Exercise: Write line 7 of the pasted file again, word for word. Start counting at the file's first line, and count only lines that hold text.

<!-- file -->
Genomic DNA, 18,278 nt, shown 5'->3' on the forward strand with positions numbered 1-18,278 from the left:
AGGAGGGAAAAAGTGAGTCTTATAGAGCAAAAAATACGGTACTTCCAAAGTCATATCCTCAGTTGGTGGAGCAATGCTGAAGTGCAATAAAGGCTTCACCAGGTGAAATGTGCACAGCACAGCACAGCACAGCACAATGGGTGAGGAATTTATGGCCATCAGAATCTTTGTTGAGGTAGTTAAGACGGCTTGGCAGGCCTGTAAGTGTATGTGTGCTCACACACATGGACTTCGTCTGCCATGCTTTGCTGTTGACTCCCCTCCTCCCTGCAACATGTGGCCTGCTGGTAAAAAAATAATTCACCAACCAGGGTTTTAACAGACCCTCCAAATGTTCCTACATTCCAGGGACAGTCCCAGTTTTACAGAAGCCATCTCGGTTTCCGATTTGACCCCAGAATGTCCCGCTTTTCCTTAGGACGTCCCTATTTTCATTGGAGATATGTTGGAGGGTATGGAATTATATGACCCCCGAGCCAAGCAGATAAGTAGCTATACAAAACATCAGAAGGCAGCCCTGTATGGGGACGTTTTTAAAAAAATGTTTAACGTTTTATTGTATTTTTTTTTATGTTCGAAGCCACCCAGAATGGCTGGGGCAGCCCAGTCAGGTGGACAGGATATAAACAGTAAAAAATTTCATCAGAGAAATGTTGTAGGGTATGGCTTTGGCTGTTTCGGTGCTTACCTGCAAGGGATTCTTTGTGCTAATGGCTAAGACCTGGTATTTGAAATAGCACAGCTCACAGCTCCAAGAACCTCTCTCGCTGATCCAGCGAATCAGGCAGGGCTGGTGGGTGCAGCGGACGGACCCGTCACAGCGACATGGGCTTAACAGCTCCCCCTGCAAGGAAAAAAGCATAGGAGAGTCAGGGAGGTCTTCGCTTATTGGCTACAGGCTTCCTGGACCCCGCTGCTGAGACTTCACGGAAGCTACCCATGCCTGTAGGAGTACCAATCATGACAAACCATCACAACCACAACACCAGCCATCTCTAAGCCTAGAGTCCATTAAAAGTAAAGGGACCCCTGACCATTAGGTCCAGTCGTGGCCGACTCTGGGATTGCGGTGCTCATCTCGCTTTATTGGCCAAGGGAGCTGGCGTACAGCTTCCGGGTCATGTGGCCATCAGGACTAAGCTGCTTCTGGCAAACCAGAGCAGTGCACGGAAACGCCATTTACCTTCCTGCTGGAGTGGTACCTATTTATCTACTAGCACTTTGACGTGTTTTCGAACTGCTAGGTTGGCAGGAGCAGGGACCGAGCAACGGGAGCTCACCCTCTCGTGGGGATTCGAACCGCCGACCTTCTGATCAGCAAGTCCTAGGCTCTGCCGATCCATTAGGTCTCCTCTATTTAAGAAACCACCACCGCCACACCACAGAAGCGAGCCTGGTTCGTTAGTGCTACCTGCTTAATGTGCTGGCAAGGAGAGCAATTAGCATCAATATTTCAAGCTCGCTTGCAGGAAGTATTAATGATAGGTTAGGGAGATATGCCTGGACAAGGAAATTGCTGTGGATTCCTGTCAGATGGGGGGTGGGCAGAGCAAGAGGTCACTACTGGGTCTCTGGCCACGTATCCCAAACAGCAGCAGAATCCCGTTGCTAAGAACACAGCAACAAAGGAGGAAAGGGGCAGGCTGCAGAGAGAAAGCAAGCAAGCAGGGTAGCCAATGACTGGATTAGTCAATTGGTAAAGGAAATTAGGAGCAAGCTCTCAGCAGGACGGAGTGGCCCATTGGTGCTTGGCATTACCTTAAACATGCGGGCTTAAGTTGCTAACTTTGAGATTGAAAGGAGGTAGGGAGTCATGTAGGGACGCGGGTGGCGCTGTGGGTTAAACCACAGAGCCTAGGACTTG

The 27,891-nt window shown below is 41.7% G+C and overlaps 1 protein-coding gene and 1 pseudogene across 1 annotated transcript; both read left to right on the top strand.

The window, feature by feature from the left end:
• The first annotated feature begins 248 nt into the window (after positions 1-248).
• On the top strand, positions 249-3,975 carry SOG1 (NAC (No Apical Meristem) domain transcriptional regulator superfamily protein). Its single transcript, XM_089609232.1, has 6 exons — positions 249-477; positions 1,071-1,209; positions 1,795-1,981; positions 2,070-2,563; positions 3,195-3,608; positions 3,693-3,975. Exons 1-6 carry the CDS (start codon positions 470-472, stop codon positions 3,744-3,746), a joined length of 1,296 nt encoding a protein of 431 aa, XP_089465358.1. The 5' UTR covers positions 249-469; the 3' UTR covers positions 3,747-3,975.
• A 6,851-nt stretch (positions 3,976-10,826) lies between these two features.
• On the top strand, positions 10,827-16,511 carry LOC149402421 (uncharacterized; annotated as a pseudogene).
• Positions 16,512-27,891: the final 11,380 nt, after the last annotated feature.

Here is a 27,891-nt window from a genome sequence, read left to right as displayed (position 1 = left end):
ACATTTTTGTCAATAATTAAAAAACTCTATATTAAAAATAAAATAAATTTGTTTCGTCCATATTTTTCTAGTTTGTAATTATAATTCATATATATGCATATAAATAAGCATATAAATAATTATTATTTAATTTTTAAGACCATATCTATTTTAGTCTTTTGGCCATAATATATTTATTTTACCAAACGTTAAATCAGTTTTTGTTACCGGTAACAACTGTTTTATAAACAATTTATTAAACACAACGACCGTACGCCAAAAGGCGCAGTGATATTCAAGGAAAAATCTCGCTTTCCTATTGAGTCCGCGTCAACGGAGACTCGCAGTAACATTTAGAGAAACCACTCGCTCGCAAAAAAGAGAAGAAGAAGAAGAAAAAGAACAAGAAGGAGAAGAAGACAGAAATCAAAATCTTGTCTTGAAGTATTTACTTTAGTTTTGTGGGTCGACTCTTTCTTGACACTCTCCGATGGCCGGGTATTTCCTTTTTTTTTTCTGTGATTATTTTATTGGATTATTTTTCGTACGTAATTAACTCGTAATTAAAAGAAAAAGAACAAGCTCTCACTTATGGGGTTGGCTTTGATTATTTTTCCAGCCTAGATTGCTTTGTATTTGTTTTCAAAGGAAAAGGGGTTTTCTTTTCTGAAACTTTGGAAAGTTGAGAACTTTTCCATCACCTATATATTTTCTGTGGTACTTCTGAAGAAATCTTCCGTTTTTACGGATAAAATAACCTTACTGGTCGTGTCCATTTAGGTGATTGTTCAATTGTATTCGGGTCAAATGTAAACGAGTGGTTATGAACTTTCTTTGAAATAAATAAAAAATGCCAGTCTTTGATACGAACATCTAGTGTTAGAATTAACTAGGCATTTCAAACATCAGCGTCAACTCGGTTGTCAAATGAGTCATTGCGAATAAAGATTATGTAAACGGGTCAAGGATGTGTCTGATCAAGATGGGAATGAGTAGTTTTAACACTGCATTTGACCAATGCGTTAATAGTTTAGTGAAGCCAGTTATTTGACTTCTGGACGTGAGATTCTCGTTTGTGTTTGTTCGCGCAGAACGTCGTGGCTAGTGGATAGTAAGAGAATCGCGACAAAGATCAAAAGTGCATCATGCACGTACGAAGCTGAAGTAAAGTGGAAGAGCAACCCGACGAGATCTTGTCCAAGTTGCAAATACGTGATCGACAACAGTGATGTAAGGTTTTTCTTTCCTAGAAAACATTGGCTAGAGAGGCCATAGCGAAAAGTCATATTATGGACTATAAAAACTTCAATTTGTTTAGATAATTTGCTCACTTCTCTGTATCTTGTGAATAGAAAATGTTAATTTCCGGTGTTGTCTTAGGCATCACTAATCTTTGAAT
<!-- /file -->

• A 6,851-nt stretch (positions 3,976-10,826) lies between these two features.